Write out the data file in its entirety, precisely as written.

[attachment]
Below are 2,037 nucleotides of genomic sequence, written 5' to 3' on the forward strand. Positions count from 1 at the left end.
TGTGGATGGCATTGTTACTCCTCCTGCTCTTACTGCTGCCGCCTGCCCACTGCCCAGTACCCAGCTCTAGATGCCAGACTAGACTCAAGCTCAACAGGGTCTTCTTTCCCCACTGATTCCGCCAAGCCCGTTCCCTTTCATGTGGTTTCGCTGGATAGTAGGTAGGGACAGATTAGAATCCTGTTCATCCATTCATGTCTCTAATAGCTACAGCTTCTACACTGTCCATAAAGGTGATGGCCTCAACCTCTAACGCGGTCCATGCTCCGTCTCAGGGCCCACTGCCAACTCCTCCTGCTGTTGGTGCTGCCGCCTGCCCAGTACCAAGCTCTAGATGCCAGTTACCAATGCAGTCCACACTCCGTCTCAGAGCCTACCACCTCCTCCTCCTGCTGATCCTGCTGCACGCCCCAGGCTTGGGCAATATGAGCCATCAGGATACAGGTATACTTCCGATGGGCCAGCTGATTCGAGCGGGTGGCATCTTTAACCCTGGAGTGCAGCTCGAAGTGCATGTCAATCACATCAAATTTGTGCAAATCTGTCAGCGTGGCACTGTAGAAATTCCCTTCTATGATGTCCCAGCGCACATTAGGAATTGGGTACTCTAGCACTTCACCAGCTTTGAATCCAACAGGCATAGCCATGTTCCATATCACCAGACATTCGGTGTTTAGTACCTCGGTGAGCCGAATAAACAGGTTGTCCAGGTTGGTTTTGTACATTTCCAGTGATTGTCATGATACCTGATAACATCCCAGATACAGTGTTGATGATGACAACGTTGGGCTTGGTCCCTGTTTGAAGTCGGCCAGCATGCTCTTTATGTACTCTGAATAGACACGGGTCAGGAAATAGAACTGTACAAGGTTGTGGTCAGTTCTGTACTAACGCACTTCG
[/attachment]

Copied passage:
Below are 2,037 nucleotides of genomic sequence, written 5' to 3' on the forward strand. Positions count from 1 at the left end.
TGTGGATGGCATTGTTACTCCTCCTGCTCTTACTGCTGCCGCCTGCCCACTGCCCAGTACCCAGCTCTAGATGCCAGACTAGACTCAAGCTCAACAGGGTCTTCTTTCCCCACTGATTCCGCCAAGCCCGTTCCCTTTCATGTGGTTTCGCTGGATAGTAGGTAGGGACAGATTAGAATCCTGTTCATCCATTCATGTCTCTAATAGCTACAGCTTCTACACTGTCCATAAAGGTGATGGCCTCAACCTCTAACGCGGTCCATGCTCCGTCTCAGGGCCCACTGCCAACTCCTCCTGCTGTTGGTGCTGCCGCCTGCCCAGTACCAAGCTCTAGATGCCAGTTACCAATGCAGTCCACACTCCGTCTCAGAGCCTACCACCTCCTCCTCCTGCTGATCCTGCTGCACGCCCCAGGCTTGGGCAATATGAGCCATCAGGATACAGGTATACTTCCGATGGGCCAGCTGATTCGAGCGGGTGGCATCTTTAACCCTGGAGTGCAGCTCGAAGTGCATGTCAATCACATCAAATTTGTGCAAATCTGTCAGCGTGGCACTGTAGAAATTCCCTTCTATGATGTCCCAGCGCACATTAGGAATTGGGTACTCTAGCACTTCACCAGCTTTGAATCCAACAGGCATAGCCATGTTCCATATCACCAGACATTCGGTGTTTAGTACCTCGGTGAGCCGAATAAACAGGTTGTCCAGGTTGGTTTTGTACATTTCCAGTGATTGTCATGATACCTGATAACATCCCAGATACAGTGTTGATGATGACAACGTTGGGCTTGGTCCCTGTTTGAAGTCGGCCAGCATGCTCTTTATGTACTCTGAATAGACACGGGTCAGGAAATAGAACTGTACAAGGTTGTGGTCAGTTCTGTACTAACGCACTTCG